AAT Bioquest

What is the process of autophagy?

Posted September 20, 2023


Autophagy is a highly regulated cellular mechanism that involves 5 distinct stages: 

  1. Initiation - Autophagy is initiated when the cell undergoes some sort of stress or due to depletion of nutrients or growth factors in the media. When either of these occur, stress signals prompt the cell to initiate autophagy. These stress signals serve as cellular cues that trigger the commencement of the autophagic process. 
  2. Phagophore Formation - Following the initiation phase, the cell initiates the formation of specialized double-membrane structures called phagophores. These phagophores encapsulate damaged and dysfunctional cellular components (cargo) for degradation or recycling. 
  3. Autophagosome Formation - Phagophores expand to completely enclose the cargo, developing into fully formed membrane-bound vesicles called autophagosomes. Autophagosomes serve as the primary transport vehicles for the encapsulated cellular material, effectively packaging and sequestering it for subsequent processing.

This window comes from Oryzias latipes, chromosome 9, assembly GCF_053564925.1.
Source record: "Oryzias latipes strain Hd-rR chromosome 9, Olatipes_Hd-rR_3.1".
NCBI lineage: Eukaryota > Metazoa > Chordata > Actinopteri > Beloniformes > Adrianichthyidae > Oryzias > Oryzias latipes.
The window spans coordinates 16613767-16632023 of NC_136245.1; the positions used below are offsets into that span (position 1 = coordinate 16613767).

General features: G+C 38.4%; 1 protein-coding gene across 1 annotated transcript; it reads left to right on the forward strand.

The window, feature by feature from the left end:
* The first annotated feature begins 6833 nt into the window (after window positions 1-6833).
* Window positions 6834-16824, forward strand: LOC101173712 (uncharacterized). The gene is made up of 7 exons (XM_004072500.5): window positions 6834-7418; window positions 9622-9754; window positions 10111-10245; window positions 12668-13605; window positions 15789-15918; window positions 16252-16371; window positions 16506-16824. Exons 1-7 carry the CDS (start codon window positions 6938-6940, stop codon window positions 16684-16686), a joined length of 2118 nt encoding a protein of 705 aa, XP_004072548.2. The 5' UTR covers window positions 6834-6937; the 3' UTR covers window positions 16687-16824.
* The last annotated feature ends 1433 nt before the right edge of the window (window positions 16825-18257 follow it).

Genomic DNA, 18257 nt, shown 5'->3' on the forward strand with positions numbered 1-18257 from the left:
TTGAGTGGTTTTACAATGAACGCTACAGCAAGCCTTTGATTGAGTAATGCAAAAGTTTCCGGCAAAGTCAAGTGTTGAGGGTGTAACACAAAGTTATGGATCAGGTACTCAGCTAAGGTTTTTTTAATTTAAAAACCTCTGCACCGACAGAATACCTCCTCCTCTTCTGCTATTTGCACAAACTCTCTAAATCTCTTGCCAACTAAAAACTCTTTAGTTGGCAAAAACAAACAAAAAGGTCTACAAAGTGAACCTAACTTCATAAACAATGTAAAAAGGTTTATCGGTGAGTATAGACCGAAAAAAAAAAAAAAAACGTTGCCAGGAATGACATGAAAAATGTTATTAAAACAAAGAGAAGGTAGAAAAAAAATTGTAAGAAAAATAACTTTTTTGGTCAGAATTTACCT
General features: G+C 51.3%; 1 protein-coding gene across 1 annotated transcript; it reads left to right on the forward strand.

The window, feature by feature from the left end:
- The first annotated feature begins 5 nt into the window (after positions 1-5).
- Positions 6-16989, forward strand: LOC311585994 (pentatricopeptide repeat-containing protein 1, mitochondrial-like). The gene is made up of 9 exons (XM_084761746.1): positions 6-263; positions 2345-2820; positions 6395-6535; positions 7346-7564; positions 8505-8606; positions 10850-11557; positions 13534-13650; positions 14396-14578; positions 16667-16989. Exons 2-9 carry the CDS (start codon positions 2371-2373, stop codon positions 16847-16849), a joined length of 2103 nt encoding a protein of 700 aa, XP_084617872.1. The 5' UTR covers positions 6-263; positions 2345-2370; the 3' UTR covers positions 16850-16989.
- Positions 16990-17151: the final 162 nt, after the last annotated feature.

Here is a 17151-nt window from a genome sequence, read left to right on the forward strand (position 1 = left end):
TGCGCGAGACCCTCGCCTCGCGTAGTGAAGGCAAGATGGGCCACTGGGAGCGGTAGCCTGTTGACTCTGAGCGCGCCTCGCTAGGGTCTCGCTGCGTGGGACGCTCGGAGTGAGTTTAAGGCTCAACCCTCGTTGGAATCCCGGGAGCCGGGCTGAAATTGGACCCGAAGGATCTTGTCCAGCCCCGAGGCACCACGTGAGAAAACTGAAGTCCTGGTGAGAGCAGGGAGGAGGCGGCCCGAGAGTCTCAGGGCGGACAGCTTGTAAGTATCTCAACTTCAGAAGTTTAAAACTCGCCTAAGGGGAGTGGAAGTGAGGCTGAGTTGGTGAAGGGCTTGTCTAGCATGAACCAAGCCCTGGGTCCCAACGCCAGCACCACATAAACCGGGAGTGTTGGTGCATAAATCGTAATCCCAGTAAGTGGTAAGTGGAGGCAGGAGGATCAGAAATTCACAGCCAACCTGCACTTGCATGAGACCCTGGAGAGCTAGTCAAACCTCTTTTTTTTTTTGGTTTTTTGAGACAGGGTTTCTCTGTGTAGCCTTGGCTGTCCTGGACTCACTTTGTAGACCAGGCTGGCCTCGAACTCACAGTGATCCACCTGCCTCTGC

4. Fusion with Lysosome - Autophagosomes fuse with lysosomes, which are organelles containing powerful degrading enzymes capable of breaking down cellular components. This fusion merges the contents of the autophagosomes to the degrading enzymes present in the lysosomes. 
  5. Degradation and Recycling - Within the lysosome, the encapsulated cellular components undergo enzymatic degradation. This process breaks the components down into their constituent molecules, rendering them available for recycling or utilization by the cell. In this last stage, redundant cellular components are efficiently disposed of while valuable biomolecules are recycled. 
Additional resources

Autophagy: process and function


Cell Meter™ Autophagy Fluorescence Imaging Kit